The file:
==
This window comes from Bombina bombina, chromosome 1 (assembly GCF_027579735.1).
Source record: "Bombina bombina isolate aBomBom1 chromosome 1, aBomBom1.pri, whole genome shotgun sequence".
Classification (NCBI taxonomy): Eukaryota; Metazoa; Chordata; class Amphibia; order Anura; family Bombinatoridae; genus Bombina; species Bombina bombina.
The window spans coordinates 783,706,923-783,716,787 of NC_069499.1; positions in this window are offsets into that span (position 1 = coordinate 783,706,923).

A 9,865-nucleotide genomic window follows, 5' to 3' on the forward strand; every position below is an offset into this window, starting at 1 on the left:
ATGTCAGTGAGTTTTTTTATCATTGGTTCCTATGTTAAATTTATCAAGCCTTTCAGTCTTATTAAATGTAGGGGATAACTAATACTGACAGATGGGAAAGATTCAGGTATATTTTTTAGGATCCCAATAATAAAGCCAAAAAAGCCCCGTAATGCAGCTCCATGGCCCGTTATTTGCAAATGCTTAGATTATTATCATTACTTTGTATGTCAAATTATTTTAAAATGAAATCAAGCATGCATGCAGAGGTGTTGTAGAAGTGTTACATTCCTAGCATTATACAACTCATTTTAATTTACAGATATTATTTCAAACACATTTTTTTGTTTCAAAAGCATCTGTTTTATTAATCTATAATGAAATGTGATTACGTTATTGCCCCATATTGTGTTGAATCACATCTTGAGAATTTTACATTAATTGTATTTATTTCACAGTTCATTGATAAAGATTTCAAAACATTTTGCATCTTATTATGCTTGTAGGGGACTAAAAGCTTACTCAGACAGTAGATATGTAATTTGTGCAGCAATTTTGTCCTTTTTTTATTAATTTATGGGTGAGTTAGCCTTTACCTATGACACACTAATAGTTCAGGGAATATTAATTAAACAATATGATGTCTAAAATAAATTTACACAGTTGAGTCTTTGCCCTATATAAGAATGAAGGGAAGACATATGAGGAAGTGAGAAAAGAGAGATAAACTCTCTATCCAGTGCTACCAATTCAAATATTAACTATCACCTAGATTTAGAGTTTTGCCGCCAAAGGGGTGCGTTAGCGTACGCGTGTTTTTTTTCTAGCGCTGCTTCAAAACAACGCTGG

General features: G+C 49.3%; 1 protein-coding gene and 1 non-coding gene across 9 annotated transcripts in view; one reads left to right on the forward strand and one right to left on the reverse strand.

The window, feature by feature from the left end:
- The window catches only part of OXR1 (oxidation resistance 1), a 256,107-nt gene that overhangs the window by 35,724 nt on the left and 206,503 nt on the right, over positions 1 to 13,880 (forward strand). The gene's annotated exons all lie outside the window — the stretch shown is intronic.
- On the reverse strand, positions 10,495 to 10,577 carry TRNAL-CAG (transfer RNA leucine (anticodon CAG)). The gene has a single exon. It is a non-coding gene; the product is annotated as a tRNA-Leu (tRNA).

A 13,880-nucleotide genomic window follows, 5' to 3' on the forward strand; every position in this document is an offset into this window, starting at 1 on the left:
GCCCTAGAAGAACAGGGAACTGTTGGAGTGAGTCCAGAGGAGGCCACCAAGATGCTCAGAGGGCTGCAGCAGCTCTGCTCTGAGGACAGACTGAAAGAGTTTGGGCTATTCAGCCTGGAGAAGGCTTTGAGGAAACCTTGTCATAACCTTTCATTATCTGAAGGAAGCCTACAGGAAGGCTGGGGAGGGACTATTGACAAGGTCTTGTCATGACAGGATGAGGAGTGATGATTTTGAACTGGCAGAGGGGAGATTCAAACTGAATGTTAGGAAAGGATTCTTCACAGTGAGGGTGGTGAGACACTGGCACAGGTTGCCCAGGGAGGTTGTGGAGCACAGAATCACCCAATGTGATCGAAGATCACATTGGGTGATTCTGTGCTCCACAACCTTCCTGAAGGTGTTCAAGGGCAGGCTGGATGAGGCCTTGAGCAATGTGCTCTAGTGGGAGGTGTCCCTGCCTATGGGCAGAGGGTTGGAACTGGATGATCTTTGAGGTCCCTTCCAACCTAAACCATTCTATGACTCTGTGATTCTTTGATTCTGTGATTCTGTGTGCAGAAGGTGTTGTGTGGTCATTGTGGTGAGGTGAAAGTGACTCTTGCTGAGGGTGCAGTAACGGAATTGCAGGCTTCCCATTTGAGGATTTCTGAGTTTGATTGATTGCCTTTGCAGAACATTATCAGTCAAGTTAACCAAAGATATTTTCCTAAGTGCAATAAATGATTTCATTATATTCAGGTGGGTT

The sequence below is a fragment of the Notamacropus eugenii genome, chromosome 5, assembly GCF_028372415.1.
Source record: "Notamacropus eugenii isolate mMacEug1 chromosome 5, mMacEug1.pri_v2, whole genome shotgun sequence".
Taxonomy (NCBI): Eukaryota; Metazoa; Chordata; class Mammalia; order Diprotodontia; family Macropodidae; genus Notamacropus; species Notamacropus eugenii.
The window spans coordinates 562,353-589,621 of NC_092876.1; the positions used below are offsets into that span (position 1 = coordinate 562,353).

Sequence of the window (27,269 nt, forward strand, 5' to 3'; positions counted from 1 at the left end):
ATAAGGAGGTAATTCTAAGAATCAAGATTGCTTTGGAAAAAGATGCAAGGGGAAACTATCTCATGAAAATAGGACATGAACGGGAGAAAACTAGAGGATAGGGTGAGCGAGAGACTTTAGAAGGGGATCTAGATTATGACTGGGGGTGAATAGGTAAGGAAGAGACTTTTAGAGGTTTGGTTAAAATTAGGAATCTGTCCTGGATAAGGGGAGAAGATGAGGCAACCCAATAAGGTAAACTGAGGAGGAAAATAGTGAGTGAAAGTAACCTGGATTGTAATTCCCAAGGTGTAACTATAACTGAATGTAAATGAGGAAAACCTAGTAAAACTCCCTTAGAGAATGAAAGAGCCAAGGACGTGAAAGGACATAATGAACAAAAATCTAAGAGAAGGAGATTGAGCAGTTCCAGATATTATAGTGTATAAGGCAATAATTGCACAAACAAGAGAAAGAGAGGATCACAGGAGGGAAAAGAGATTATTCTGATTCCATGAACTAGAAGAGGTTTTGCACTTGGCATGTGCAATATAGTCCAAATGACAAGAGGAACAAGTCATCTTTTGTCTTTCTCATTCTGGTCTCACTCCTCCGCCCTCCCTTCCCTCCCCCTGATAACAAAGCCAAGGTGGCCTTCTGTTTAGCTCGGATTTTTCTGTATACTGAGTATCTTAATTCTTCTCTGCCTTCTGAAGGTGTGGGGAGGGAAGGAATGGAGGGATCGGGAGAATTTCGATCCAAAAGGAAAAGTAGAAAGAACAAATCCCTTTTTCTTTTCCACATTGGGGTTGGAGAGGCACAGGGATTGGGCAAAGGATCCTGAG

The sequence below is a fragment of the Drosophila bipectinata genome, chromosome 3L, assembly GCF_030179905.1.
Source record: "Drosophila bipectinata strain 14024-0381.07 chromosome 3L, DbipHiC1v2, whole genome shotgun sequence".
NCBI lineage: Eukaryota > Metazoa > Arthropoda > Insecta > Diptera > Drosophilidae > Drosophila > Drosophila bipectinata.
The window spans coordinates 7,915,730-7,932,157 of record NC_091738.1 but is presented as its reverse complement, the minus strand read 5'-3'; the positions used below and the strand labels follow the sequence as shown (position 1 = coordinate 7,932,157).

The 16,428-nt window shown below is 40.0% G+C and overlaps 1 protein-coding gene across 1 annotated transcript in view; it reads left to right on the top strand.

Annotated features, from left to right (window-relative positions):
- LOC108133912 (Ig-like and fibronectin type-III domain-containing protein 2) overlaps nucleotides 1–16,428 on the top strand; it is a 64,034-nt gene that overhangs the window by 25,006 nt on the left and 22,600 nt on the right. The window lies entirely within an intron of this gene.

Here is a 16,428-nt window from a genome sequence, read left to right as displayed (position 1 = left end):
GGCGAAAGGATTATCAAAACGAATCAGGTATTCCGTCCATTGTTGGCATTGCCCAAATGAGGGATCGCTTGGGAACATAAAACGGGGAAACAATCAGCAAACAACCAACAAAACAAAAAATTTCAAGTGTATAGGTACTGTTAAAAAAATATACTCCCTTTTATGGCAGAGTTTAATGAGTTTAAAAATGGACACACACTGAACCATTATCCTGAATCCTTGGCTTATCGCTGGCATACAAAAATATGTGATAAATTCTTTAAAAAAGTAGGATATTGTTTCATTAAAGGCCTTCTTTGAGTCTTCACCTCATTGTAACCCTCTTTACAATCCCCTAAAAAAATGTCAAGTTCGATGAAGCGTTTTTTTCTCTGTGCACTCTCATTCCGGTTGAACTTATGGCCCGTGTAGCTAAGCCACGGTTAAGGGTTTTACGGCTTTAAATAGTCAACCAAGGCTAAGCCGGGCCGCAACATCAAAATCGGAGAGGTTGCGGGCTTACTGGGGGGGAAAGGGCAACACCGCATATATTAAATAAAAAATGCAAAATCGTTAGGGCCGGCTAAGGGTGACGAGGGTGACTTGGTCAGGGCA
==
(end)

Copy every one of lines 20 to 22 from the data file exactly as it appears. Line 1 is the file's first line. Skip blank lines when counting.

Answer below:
Source record: "Drosophila bipectinata strain 14024-0381.07 chromosome 3L, DbipHiC1v2, whole genome shotgun sequence".
NCBI lineage: Eukaryota > Metazoa > Arthropoda > Insecta > Diptera > Drosophilidae > Drosophila > Drosophila bipectinata.
The window spans coordinates 7,915,730-7,932,157 of record NC_091738.1 but is presented as its reverse complement, the minus strand read 5'-3'; the positions used below and the strand labels follow the sequence as shown (position 1 = coordinate 7,932,157).